BAUHAUS AND BEYOND
‘The lasting influence of Bauhaus is not stylistic, but the attitude of mind it cultivated’ Norman Foster.
Berlin workshop - 7th-12th Sept. 2020
The Bauhaus movement celebrated its centenary in 2019 and more than a century after its inception the influence lives on and continues to shape our concept of good, intuitive design.
Founded in Weimar by the architect, Walter Gropius at a time when the world was a state of flux, the Bauhaus was a radical movement at a radical time. T.S. Eliot was writing poetry filled with obscure classical allusions, James Joyce was experimenting with different literary styles and forms in Ulysses and Marcel Duchamp tested artistic freedom to its limits with his urinal. It was against this revolutionary backdrop that the Bauhaus movement, with its stripped down aesthetic and geometric designs was born.
It was conceived partly to unite fine art - a pastime generally confined to the upper classes of society - with practical crafts. The core of the Bauhaus philosophy was the link between architecture, design and art. Avoiding the trappings of decoration and frivolity, it sought to create beauty through purposeful utilitarian design that would be uncompromised by mass production. It was the antithesis of the glamorously elaborate Art Deco and Art Nouveau movements that had previously prevailed.
In its early years, the faculty was a veritable who’s who of art and creativity - Wassily Kandinsky, Paul Klee, László Moholy-Nagy, Johannes Itten and Josef Albers were all employed at the school. Their teachings prioritised the value of ‘craft’ and students enrolled in specialised workshops such as metalworking, pottery, weaving and typography. Anni Albers was just one student who found artistic freedom in the weaving workshops.
The impact of the Bauhaus was far reaching and went way beyond architecture to affect graphics, typography and furniture as well as many other creative disciplines. The designs contained many features that later became the hallmark of modern aesthetics.. A century later, the influence remains readily apparent in design, illustration, famous buildings and pretty much anything for sale in Ikea.
Their maxim ‘form follows function’ and ‘less is more’ is reflected in the shape of the chairs we sit upon and the buildings we work in. Terence Conran has credited Bauhaus as being a major influence. The work of Jonny Ive and Steve Jobs also bears obvious comparison to the Bauhaus principles. Its importance cannot be overstated.
My own first serious creative interest was graphic design, and so the Bauhaus style with its strong shapes and bold, uncompromising starkness has always held an enduring fascination for me. The beauty of elegant design is an important consideration in everything I do - be it populating our website or creating a spreadsheet (much to Doug’s frustration). Good design is difficult, make no mistake. There is not one ‘perfect’ solution and the margins of error are tiny and often not readily apparent. Instead many feasible options exist - some better than others. Lining up shapes and colours, sequencing images, rearranging grids etc. is, for me, a fascinating and meandering process that helps train the eye, which (I hope) in turn, leads to improved compositional skills and a better understanding of colour and tonal relationships .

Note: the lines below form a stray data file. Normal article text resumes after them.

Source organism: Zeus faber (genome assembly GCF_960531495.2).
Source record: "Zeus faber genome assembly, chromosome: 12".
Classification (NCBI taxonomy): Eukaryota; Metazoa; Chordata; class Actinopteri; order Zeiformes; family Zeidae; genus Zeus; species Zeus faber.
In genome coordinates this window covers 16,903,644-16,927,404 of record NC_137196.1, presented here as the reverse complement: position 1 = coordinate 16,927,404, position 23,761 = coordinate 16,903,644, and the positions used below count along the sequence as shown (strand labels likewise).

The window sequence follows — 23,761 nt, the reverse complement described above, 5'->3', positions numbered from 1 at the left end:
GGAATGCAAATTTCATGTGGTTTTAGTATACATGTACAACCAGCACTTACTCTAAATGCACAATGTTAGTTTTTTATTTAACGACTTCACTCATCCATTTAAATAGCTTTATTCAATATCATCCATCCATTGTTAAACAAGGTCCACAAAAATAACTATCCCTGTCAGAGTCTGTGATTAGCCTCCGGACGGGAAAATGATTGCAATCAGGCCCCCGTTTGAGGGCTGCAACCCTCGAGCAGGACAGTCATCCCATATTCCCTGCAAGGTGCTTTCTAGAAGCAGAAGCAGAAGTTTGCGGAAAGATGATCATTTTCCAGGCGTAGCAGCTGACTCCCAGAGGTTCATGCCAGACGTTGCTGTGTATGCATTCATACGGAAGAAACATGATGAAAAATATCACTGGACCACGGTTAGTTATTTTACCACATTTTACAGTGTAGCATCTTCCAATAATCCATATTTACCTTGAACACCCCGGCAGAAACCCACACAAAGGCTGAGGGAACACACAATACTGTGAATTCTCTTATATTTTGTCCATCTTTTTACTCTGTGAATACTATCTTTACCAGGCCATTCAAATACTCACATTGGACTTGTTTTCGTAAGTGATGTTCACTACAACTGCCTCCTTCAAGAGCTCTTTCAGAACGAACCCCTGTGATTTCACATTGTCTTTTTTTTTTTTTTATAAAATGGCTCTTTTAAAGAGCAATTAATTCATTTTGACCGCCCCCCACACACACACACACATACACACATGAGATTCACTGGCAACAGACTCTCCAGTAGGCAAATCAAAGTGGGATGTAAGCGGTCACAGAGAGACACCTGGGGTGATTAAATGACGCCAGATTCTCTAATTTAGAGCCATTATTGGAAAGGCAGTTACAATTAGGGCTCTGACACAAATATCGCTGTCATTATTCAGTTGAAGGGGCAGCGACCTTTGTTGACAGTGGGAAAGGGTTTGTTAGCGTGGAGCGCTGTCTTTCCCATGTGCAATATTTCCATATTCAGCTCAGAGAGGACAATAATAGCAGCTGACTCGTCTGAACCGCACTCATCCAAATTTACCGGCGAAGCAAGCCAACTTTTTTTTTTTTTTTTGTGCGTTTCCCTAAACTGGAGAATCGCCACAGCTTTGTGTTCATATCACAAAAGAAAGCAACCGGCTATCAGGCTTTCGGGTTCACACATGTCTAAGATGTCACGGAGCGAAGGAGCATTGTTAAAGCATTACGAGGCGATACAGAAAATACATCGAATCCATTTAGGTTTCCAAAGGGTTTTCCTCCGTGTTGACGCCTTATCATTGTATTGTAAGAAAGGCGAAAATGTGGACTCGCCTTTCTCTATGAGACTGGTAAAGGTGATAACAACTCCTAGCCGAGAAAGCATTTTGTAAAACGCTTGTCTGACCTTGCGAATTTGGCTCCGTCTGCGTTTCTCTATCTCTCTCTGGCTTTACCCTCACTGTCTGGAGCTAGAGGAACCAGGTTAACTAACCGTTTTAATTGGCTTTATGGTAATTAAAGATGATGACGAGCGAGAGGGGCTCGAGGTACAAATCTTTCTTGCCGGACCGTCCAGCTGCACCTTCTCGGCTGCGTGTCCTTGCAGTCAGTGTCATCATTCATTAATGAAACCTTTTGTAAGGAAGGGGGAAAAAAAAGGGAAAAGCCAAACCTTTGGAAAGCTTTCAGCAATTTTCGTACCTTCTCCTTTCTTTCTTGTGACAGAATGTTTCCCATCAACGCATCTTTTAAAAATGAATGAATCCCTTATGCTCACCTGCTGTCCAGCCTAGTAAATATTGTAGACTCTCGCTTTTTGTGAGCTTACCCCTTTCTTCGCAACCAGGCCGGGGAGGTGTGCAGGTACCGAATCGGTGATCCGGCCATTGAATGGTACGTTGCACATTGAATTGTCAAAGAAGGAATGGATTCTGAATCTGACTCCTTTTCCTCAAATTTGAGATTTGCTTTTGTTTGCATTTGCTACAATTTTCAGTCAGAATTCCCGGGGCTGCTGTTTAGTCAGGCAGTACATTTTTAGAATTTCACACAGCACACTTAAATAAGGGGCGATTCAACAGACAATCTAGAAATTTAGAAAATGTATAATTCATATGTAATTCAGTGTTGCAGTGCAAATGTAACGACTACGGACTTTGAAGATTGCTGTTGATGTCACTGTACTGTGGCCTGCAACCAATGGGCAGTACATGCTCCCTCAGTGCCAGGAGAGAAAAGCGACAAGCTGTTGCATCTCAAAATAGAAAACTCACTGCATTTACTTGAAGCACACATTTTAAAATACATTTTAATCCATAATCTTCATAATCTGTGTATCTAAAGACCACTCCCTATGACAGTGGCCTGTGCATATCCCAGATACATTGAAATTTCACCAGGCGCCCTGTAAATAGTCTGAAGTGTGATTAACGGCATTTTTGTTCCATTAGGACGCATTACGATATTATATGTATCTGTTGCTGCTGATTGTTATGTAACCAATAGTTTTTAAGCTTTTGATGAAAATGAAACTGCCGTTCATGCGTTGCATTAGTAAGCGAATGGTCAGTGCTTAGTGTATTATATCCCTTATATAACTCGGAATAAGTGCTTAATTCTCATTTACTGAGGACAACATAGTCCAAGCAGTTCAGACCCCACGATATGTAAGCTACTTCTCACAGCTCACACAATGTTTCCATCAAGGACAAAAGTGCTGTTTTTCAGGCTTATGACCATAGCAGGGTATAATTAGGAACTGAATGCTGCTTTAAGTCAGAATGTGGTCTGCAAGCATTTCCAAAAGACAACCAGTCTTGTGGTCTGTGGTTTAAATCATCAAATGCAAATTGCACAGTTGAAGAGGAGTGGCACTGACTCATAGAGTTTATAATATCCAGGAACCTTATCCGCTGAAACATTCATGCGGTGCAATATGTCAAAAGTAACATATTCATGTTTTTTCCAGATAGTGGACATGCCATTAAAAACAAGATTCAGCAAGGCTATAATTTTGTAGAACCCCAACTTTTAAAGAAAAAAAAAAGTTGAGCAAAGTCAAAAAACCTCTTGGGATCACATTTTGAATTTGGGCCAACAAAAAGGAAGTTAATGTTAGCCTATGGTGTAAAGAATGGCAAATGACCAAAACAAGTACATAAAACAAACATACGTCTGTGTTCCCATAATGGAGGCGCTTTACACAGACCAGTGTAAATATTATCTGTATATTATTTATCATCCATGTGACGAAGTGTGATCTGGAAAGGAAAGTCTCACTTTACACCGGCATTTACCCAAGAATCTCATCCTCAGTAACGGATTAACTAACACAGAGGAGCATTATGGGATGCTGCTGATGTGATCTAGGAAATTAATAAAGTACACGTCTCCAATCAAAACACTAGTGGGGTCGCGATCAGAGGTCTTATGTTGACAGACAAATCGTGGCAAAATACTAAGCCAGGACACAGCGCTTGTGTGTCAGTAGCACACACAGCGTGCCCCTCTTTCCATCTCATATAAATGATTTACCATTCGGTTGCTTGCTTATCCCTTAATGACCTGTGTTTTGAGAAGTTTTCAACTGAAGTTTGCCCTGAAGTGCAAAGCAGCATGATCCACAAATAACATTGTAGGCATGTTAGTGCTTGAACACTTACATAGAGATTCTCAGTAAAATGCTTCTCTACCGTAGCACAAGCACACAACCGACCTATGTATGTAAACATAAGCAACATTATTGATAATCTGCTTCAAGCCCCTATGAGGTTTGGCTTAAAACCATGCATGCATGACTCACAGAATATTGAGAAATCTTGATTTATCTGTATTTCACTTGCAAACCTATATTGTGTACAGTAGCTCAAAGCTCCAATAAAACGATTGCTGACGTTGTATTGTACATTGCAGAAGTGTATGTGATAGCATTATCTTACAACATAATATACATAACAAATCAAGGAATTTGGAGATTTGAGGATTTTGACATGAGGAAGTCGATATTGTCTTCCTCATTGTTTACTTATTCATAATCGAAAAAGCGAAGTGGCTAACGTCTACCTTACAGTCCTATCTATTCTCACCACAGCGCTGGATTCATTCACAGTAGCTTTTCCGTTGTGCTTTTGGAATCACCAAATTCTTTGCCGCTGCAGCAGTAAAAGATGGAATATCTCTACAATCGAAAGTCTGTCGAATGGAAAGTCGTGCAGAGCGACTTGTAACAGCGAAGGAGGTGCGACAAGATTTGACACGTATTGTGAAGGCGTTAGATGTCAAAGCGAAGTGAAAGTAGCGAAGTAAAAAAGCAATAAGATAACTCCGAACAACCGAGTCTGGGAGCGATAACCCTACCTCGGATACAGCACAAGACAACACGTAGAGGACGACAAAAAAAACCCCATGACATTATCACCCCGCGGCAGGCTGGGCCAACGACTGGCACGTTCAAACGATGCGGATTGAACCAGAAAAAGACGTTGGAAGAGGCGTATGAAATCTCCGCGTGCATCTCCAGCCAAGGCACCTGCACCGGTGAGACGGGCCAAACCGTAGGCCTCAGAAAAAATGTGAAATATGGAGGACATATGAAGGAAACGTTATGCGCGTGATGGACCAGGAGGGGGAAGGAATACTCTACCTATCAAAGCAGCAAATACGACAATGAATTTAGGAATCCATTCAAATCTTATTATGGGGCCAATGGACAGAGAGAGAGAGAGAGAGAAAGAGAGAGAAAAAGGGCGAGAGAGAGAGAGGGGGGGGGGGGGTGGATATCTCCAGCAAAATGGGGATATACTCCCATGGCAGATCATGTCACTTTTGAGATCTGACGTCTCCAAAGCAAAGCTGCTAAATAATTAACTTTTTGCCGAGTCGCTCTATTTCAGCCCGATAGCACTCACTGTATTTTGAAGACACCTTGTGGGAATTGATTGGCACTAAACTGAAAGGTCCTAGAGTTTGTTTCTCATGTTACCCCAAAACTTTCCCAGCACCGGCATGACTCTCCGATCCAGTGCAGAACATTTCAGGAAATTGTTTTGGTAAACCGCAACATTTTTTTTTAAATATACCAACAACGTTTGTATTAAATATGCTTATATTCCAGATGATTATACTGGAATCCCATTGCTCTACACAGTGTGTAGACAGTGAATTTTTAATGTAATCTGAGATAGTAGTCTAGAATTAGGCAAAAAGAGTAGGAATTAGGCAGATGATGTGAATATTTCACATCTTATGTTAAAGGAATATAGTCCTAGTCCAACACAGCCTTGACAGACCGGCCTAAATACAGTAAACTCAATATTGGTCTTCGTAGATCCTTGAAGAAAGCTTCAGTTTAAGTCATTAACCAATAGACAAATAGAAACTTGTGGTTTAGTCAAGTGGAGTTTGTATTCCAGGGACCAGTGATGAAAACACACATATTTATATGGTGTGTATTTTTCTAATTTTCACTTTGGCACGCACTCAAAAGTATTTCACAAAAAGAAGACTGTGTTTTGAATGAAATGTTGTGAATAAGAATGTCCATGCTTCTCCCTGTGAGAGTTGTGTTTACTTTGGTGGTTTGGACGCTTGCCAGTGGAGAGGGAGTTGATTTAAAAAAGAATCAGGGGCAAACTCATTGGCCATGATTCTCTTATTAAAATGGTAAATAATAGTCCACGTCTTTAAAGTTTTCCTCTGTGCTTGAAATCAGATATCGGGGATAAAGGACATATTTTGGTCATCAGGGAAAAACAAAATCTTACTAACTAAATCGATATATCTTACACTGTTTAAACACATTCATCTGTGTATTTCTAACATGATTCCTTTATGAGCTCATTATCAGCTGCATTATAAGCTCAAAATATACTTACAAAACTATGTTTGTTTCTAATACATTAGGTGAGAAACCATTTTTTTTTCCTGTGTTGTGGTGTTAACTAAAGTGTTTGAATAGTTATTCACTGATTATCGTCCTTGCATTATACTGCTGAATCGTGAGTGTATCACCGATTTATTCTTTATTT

In recent months I have renewed that curiosity as I become more interested in the fusion of photography and painting and the importance for me, of the hand-crafted aspect of what I do. The pared down restraint of the work of Laszlo Moholy-Nagy (and others) seems to embody an elegance and purity that is captivating in its apparent simplicity.
With this in mind, we are excited to launch a five day Creative Growth workshop in Berlin. The objective of this tour will be to immerse ourselves in the Bauhaus aesthetic and investigate how it informs our photography. We will stay at the Bauhaus-inspired Ellington Hotel for most of the workshop with one night at the Bauhaus itself, in Dessau. Now a World Cultural Heritage Site site, they offer overnight accommodation in the studio building. Everything from the floor plan and the materials to replicas of the original furniture has been returned to its original state in meticulous detail. Some rooms evoke their former inhabitants by virtue of the furniture designs: selected rooms are currently dedicated to the Bauhauslers Alfred and Gertrud Arndt, Josef and Anni Albers and Franz Ehrlich.
The Bauhaus, at its core has a strong ethical and political dimension - it strives for equality. It attempts to unite the relationship between art and design, architecture, graphics, painting and sculpture, intellect and emotion. Perhaps more than ever, we need to celebrate this today.